There is strong evidence from George Washington and American University professors that having only large newspapers in an election district decreases the amount of coverage of elections, especially for races at the House of Representatives level or below. The decrease of coverage in turn decreases election turnout and other forms of political engagement, damaging the political fabric of local America. In addition, there is evidence that the closure a newspaper has a variety of negative effects on public finance and efficiency. In particular, researchers found that government wage rates, government employees per capita, tax dollars per capita, and many other costs all increase following a newspaper closure. The reason for this impact newspapers have is because they provide immediate consequences for bad decisions in politics. The fear of negative press coverage pushes government officials to work more efficiently, fairly, and in the public interest. In this way, newspapers are essential to the function of American democracy. They serve as an additional check on governmental power and corruption. The United States’s founders recognized this which is why freedom of the press is enshrined in the first amendment of the Bill of Rights. If newspapers, and therefore the press are constantly constrained by financial issues, this fundamental right of freedom of the press is put at risk.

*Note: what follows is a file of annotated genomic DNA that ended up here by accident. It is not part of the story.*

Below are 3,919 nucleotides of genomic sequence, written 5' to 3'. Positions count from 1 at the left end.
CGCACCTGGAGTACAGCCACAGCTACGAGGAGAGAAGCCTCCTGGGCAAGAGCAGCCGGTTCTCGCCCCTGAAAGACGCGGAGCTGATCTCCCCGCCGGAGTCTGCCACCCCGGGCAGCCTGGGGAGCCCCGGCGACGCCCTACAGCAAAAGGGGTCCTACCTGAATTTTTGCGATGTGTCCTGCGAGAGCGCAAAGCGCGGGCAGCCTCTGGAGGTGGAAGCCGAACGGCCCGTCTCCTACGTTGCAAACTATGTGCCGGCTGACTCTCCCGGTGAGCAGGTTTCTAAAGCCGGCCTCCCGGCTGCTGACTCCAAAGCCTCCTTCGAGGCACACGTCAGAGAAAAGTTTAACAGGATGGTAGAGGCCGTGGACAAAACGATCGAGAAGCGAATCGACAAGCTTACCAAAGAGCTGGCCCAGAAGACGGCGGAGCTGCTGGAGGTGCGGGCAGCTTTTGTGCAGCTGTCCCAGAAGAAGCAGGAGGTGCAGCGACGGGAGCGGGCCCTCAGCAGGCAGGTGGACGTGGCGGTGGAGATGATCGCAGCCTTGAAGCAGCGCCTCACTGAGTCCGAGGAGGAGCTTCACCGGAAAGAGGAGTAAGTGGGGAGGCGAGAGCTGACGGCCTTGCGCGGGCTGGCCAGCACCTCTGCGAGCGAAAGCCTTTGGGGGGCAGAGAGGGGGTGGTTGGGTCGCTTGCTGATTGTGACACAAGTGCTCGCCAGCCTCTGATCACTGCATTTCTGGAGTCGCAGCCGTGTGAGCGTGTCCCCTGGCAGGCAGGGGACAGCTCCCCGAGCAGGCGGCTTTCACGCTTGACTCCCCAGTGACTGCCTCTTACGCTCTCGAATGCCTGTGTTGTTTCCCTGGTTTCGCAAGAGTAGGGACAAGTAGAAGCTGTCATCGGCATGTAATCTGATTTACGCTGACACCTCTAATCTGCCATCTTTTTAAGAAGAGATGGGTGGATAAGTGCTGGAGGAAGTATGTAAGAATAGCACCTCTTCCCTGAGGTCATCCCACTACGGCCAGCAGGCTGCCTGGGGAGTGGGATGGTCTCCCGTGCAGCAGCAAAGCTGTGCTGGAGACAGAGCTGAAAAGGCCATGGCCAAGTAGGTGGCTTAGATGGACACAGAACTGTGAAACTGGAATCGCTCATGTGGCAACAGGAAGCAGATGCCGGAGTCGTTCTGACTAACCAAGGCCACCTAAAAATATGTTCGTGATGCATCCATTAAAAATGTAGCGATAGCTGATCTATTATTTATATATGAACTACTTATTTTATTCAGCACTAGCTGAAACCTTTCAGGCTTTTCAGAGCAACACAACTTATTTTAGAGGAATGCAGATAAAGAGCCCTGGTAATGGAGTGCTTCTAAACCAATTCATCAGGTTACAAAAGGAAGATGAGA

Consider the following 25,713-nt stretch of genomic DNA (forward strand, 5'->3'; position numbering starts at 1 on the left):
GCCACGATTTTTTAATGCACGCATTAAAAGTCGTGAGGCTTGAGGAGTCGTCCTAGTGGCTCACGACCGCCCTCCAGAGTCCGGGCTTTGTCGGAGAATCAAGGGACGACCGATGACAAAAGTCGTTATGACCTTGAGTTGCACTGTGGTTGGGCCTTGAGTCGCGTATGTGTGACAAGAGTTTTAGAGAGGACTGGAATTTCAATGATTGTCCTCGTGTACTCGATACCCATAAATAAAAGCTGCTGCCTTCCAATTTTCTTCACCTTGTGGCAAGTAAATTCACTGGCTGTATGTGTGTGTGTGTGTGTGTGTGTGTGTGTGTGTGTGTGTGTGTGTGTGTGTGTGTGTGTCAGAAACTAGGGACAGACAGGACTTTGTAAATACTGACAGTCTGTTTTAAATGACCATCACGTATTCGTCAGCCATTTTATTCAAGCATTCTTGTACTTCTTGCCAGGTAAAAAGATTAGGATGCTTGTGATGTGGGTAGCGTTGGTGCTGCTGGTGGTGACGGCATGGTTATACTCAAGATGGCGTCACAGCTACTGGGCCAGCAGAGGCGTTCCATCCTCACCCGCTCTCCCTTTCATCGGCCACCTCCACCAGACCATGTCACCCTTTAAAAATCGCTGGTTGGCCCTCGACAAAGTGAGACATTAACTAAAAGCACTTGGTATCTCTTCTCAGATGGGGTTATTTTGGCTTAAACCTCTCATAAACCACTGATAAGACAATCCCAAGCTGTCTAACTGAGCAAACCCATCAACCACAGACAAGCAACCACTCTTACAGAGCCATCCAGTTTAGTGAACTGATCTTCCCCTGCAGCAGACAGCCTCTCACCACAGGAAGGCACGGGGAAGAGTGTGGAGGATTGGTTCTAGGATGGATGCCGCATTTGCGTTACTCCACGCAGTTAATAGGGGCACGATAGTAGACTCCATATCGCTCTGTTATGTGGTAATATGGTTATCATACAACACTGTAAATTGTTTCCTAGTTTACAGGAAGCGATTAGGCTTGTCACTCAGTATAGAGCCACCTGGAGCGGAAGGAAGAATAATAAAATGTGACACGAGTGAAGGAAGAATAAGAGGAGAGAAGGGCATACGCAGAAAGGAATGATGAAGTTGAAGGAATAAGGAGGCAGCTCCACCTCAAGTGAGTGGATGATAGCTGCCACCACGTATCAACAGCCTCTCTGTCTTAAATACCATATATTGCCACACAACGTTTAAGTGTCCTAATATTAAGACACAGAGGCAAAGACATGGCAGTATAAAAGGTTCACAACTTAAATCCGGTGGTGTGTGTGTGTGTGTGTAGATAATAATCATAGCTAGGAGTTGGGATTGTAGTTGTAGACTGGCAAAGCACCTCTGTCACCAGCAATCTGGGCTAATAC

Not only do newspapers place a check on the government, they can also serve as a check on societal abuses by corporations. Research from the University of Calgary showed that there is a quantifiable effect of increased newspaper density on toxic waste emissions. Increased density leads to decreased waste. This is because companies fear negative press coverage and its effects on revenue if they are caught polluting the environment. With their checks on corporations, not only are newspapers saving the American people tax dollars, they may also be saving their lives.